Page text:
What About My Lost Wages?

Schedule a Free Consultation

    February 11 2019

    You are driving home from work one day and sitting at a stop light waiting for the light to change.  All of a sudden you hear a huge crash and you are thrown forward into your steering wheel. A drunk driver just rear-ended you and totaled your car.  Because of the accident, you suffer neck and back pain and are forced to missed several weeks of work without pay.

    What about my lost wages?

    You are going through pain and suffering and your family is suffering because of your lost income.  You may be struggling to pay your bills on time.

    It’s time to speak to a personal injury lawyer, not only to help you with your personal injury claim for medical bills and property damage, but also to help you with a lost wages claim.

    What Are Lost Wages?

    In a car accident case, lost wages refers to the money that you would have earned from the time of your accident to the date of the judgment or settlement if you had not been injured in the accident.  To prove lost wages in a personal injury case, your injuries must have resulted from the car accident.

    Lost wages are slightly different from lost compensation and lost earning capacity.  Lost compensation refers to lost wages plus any other financial benefits that you would have received if you had been able to work.  Lost earning capacity refers to any diminished earning capacity you may have due to a disability or permanent injury that you have because of your accident.

    Who Will Compensate You for Your Lost Wages?

    If you have lost wages because of a car accident, you have a few different options on how to recover compensation.  You could: file a request with the at-fault driver’s insurance company, file a request with your insurance company, or file a lawsuit against the at-fault driver.

    If you are submitting a claim with an insurance company, the damages that you will be able to recover will depend on the type of insurance coverage.

    If the insurance is liability bodily injury coverage and the other driver caused the accident, you can submit a claim with their insurance company.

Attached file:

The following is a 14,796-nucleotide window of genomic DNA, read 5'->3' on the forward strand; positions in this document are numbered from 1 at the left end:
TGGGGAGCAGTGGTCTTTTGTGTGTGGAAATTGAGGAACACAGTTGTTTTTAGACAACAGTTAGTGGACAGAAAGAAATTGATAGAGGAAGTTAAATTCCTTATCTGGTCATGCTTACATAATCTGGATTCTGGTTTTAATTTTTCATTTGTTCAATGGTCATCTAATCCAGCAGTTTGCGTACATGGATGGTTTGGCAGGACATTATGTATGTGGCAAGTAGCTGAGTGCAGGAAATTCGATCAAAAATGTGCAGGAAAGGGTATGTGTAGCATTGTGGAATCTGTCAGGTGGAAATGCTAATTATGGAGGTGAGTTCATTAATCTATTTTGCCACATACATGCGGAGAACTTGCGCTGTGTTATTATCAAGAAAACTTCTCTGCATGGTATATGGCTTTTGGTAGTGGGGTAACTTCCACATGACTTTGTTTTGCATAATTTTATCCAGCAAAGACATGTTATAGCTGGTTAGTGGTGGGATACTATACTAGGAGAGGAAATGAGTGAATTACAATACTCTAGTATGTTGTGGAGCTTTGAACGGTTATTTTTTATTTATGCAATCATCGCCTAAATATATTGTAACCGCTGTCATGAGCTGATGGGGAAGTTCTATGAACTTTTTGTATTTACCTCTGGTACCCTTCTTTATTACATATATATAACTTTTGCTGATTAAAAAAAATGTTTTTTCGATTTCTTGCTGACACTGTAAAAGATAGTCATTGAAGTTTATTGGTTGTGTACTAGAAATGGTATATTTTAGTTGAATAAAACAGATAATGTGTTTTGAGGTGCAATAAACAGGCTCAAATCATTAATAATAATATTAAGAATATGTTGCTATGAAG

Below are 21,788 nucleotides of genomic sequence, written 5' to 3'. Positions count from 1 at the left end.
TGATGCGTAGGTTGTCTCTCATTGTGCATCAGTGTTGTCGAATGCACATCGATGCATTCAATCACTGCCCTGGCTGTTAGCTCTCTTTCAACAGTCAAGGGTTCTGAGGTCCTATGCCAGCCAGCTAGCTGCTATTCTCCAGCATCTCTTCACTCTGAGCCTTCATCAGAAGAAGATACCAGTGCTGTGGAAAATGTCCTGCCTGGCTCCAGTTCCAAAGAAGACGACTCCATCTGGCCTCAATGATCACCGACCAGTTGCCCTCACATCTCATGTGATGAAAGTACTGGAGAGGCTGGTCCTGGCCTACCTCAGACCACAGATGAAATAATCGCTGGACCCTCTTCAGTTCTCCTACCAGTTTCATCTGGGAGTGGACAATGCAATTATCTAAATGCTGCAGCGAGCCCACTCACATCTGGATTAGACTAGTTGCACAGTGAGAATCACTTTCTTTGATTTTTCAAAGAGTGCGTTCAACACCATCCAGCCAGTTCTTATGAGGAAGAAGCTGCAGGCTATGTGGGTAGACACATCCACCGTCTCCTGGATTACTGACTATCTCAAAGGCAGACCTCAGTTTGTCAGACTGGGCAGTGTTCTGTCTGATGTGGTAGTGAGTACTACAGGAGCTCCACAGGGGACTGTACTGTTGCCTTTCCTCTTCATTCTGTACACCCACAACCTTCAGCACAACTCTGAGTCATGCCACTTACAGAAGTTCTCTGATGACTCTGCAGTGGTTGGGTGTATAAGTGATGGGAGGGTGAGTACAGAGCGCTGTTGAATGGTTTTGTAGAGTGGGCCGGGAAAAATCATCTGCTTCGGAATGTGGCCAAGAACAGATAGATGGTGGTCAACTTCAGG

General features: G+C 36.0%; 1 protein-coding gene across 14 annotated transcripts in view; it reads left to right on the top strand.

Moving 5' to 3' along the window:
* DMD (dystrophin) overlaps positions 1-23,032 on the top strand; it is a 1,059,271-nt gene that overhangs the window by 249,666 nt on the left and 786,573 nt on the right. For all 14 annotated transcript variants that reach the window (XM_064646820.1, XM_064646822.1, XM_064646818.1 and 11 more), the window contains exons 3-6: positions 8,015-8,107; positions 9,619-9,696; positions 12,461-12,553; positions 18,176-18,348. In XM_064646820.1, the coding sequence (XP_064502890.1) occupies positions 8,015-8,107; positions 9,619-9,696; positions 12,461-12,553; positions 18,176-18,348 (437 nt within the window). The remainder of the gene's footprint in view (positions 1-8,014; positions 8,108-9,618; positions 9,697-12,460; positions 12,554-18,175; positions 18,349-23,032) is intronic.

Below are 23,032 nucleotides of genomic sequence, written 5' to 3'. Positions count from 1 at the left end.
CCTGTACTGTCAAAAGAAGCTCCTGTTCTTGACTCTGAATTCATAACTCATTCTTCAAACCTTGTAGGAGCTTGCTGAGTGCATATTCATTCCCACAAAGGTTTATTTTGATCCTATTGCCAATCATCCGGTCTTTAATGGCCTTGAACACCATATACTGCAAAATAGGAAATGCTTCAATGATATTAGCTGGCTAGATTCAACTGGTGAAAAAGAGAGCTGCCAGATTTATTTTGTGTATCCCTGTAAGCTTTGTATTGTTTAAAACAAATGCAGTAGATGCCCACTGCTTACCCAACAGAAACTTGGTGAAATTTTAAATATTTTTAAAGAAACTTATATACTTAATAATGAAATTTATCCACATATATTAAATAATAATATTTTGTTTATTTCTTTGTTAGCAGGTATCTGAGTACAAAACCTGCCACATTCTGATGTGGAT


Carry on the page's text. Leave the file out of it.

If the at-fault driver does not have insurance or enough insurance to cover your damages, you can collect lost wages through your own uninsured or underinsured motorist coverage.

    How To Prove A Lost Wages Claim

    To prove a lost wages claim, you will typically need to provide the following information:

    • Proof of medical injury.  This will usually be in the form of a doctor’s note or disability slip that details the recommended time to take days off from work due to your injuries.
    • Wage documents.  You will need to prove how much money you missed out on earning.  The most common way to do this is through your most recent pay stubs before the injury occurred.  If recent pay stubs are not available, you should provide recent tax returns or W-2s that would illustrate your income loss.
    • Letter from employer.  You will also need a letter from your employer to confirm the number of days of work you missed, your salary, and the amount of hours you typically work each pay period.

    Experienced Personal Injury Attorneys

    If you are looking to work with a law firm that has experience dealing with lost wages and personal injury claims, contact Anthem Injury Lawyers today.  We offer Free Consultations.

    Published by Anthony Golden

    Attorney Anthony B. Golden (“Tony”) is one of the founding partners of Anthem Injury Lawyers. Tony represents clients in all aspects of personal injury cases, from pre-litigation through jury trials and appeals. Tony has a proven track record of successfully representing clients in trials, arbitration, and appeals, as well as assisting clients in resolving high-value cases in mediation.

    Back to Main Page

    Free Consultation

      Related Articles

      January 24 2023

      AIL Sponsors RAD’s 2023 Annual

      We love being a part of the
      Our Best New Year’s Eve Safety Tips
      December 30 2022

      Our Best New Year’s Eve

      Can you believe that 2023 is almost
      Who Is Responsible for a Multi-Vehicle Crash?
      December 28 2022

      Who Is Responsible for a

      Earlier this month there was a 14-vehicle